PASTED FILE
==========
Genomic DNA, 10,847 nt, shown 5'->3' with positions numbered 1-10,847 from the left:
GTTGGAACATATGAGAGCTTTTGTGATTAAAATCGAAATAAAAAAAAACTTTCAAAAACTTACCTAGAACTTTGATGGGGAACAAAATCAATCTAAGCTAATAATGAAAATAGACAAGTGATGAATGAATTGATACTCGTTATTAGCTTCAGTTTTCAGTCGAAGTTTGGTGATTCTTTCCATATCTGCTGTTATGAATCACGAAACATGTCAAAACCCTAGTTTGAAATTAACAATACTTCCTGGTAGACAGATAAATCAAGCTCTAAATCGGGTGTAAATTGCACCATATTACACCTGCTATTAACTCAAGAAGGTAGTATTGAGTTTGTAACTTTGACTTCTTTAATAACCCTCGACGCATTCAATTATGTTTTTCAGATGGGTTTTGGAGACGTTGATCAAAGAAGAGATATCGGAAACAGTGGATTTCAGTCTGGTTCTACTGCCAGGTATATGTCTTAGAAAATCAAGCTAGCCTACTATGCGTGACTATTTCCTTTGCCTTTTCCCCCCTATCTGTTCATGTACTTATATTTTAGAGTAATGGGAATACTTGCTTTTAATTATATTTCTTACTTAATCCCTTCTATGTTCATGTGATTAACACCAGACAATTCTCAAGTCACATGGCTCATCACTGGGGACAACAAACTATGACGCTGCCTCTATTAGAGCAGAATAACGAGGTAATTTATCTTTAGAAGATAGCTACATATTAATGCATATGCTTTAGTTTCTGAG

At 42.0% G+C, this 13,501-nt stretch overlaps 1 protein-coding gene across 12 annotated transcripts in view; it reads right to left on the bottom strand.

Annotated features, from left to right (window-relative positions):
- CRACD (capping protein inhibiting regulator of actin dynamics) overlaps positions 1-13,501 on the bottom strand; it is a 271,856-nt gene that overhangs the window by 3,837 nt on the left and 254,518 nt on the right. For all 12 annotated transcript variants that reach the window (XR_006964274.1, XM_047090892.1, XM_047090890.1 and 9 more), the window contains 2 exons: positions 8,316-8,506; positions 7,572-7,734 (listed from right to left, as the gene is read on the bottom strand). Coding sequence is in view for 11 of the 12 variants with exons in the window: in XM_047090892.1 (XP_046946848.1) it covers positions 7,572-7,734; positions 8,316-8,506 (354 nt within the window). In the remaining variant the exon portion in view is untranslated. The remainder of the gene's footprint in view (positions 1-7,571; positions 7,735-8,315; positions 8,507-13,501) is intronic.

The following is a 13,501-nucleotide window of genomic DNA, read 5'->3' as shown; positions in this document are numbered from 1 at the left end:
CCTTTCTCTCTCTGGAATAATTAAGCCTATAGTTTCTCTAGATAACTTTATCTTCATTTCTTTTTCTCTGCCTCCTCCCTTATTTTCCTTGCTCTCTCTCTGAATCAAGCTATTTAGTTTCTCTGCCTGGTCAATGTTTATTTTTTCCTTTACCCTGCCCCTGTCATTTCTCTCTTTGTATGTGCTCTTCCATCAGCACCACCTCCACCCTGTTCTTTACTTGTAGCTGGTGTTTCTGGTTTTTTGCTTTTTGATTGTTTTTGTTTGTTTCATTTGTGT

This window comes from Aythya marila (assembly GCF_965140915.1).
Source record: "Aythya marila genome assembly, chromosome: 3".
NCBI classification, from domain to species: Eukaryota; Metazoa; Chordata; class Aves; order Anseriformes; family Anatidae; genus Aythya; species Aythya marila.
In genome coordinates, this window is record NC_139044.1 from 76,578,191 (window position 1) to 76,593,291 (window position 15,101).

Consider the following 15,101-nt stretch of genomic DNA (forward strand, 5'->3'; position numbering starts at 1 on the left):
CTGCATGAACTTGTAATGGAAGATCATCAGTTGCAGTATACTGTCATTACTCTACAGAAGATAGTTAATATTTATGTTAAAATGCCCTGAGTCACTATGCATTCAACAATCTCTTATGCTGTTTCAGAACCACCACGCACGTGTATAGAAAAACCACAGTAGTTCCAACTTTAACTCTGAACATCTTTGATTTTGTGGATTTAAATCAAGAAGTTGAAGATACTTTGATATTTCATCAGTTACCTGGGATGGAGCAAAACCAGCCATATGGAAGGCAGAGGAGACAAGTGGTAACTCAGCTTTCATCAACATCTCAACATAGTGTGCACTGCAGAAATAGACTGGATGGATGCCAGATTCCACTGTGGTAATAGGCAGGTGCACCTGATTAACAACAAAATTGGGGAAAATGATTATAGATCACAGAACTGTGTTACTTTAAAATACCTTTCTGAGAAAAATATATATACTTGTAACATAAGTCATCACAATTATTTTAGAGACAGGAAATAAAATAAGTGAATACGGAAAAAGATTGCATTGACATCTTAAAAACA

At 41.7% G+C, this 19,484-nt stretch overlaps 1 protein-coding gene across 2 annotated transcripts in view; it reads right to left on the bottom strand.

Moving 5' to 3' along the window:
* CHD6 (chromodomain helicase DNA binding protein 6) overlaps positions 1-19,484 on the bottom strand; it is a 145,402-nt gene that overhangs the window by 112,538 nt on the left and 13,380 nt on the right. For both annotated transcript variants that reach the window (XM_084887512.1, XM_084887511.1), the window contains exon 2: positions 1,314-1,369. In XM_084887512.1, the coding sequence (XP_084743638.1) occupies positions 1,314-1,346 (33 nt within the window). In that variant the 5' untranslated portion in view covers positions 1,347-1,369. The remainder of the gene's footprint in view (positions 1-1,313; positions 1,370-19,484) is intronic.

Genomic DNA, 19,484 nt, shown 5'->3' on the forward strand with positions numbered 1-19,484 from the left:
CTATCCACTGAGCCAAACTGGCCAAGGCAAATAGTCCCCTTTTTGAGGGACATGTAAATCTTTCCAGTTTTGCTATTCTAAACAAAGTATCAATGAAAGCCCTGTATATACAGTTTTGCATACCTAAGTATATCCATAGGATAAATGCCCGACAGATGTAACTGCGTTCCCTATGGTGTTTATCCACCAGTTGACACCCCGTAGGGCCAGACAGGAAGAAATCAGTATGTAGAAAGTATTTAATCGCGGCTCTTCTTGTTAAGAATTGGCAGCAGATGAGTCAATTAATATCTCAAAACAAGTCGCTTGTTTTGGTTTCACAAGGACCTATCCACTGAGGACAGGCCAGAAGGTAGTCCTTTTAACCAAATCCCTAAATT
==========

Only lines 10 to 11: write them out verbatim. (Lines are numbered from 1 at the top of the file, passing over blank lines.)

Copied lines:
NCBI classification, from domain to species: Eukaryota; Metazoa; Chordata; class Aves; order Anseriformes; family Anatidae; genus Aythya; species Aythya marila.
In genome coordinates, this window is record NC_139044.1 from 76,578,191 (window position 1) to 76,593,291 (window position 15,101).